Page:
Fast, Fluid, Precise: Mandy set to ride fabulous footwork to Tokyo

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By Jeff Hicks

Team Bujold


Fast fists fly above fast feet.

Still, a world-class fighter needs both in the battle zone between the ropes.

But which canvas-top quickness — pace-pushing dukes or nimble toes — is more crucial for a an Olympics-bound boxer to boast?

“Fast feet, for sure,” said Mandy Bujold, Waterloo Region’s community champ.

 “If you can’t get your feet in the right position, you’ll never hit anybody. No matter how fast your hands are, nobody’s going to stand there and let you hit them.”

No opponent in Debrecen, Hungary is going to hold a palooka pose for Mandy at the Bocskai Memorial Tournament the first week of February.

After all, this tuneup for the continental qualifiers in March, is a get-acquainted encounter between Mandy and top fighters from Russia, India, France, Poland and Ukraine.

Mandy, owner of the fastest flyweight feet in the world of women’s amateur boxing, dashes around the ring like she has Hermes wings sewn into her size 6 boxing shoes.

Yes, Mandy’s fleet feet are small. Little, even. 

“Tiny,” the 11-time national champ confirms.

“Everybody always says I have baby feet. Every time I leave my shoes at the door, people make jokes about how small my feet are. They say I should shop in the kids section.”

Laugh, if you dare. 

Mandy’s trademark footwork is her biggest asset as she works tirelessly to get to Tokyo this summer and become the first female boxer in Canadian history to fight in two Olympics.

She won gold at the Canadian Olympic qualifiers in Montreal in January wearing those size 6 high-tops, custom-made for Mandy by Under Armour for the Rio Games in 2016.

They even have a Team Bujold logo stamped inside the shoe.

Fast. Fluid. Precise. Or FFP, for short.

That’s how her coach, a former North American pro title-holder Syd Vanderpool, describes her footwork.

“It’s no accident Mandy is Fast,” Vanderpool explained. “She puts in rounds and rounds of agility drills. She’s Fluid because she seamlessly knits moves together in a flow that looks like dance.”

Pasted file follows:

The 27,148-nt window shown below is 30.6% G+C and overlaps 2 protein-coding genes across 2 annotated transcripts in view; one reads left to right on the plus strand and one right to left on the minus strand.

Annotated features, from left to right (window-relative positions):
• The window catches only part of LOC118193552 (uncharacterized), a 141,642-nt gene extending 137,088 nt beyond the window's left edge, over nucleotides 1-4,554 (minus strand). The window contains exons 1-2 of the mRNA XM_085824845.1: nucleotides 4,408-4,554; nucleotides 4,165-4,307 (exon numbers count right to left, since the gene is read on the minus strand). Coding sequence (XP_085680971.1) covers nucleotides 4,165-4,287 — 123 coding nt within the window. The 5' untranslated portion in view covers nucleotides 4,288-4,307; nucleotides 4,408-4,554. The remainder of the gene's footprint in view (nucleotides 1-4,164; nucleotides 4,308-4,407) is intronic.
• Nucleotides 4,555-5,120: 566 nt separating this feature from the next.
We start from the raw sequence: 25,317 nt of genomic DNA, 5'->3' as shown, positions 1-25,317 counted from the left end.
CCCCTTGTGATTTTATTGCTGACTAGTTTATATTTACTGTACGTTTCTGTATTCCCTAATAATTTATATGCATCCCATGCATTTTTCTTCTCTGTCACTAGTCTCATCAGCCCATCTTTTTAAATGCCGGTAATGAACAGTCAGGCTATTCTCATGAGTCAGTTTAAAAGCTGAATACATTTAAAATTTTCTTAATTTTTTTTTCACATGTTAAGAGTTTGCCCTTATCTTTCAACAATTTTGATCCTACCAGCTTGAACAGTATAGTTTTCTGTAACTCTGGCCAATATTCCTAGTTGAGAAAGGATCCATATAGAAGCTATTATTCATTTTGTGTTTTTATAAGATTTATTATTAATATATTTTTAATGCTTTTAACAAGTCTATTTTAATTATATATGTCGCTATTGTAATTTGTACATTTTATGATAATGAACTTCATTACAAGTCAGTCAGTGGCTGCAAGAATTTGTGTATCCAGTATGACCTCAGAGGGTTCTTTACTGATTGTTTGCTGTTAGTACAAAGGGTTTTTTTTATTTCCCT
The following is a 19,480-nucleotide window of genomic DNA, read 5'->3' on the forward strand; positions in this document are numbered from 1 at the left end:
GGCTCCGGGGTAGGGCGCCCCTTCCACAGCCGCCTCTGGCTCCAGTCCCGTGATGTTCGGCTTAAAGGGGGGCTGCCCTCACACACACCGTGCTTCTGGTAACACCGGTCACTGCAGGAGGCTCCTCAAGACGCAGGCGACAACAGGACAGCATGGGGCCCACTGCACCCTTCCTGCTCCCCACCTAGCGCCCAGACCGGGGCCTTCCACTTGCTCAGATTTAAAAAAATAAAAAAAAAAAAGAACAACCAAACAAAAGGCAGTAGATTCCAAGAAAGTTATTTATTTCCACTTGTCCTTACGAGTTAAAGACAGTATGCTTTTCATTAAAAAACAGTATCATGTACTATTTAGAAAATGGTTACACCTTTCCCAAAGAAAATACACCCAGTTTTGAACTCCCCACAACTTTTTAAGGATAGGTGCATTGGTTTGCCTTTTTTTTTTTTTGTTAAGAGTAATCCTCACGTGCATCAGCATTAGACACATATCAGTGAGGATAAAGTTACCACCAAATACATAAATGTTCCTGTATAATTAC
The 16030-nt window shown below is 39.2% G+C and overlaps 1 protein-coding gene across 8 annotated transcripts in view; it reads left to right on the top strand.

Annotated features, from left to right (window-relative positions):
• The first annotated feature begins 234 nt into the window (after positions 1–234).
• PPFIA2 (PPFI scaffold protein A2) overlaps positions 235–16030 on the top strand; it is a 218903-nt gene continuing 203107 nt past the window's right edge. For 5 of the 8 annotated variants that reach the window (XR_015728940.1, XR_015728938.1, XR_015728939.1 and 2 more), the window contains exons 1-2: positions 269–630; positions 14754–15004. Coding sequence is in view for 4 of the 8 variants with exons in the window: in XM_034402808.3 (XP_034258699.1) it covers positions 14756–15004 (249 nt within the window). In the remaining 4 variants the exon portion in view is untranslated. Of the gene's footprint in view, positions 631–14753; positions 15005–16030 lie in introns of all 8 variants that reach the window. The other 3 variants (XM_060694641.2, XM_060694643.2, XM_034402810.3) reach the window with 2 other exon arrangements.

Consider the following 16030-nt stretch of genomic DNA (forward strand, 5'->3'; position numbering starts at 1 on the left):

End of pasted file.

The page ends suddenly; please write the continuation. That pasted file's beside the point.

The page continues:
Yes, dance. A sure-footed shuffle. Hint of a moonwalk. A furious foxtrot.

Vanderpool oversaw a footwork “dance off” between Mandy and Justin Parina, the national men’s flyweight champ, at Montreal’s Olympic Stadium this week.

It was a so-you-think-you-can-dance showdown at the national team training centre.

No gloves. No punches Just bare hands and a pair of elite boxers bustin’ moves.

Plus Precision. That’s what sets Mandy — who chose to take dance class over gym at Forest Heights high school in Kitchener before taking up boxing — apart from her challengers.

“Every foot placement is no accident,” Vanderpool said. “Those placements are intended to create distance and angles — or close distance, which can set up her attack with precision.”

And Mandy’s fabulous footwork can get better. She’s working on it.

“It’s something that’s come natural to me,” Mandy said. “I know it’s a strength of mine so why not continue to strengthen it.”

A month before Mandy dominated the Canadian qualifiers, Vanderpool was graced with moment of coaching clarity. He strolled into the SydFit gym and shared his footwork epiphany with his fighter. Everything, all the work on all her other glowing skills, was no longer a priority. 

“Wait a second,” Vanderpool said. “We know that you have some of the best footwork abilities in the world, why don’t we continue to work off that? We know you’re good at it.

Let’s just make it so that its world-class.”

Mission accomplished. Next stop is Hungary. Then Argentina. Japan is getting closer.

A pair of tiny feet can get her there. Tiny feet suit Mandy just fine.

“I’m only 5-foot-2-and-a-half,” Mandy said.

“If I had big feet, that would be funnier than little feet.”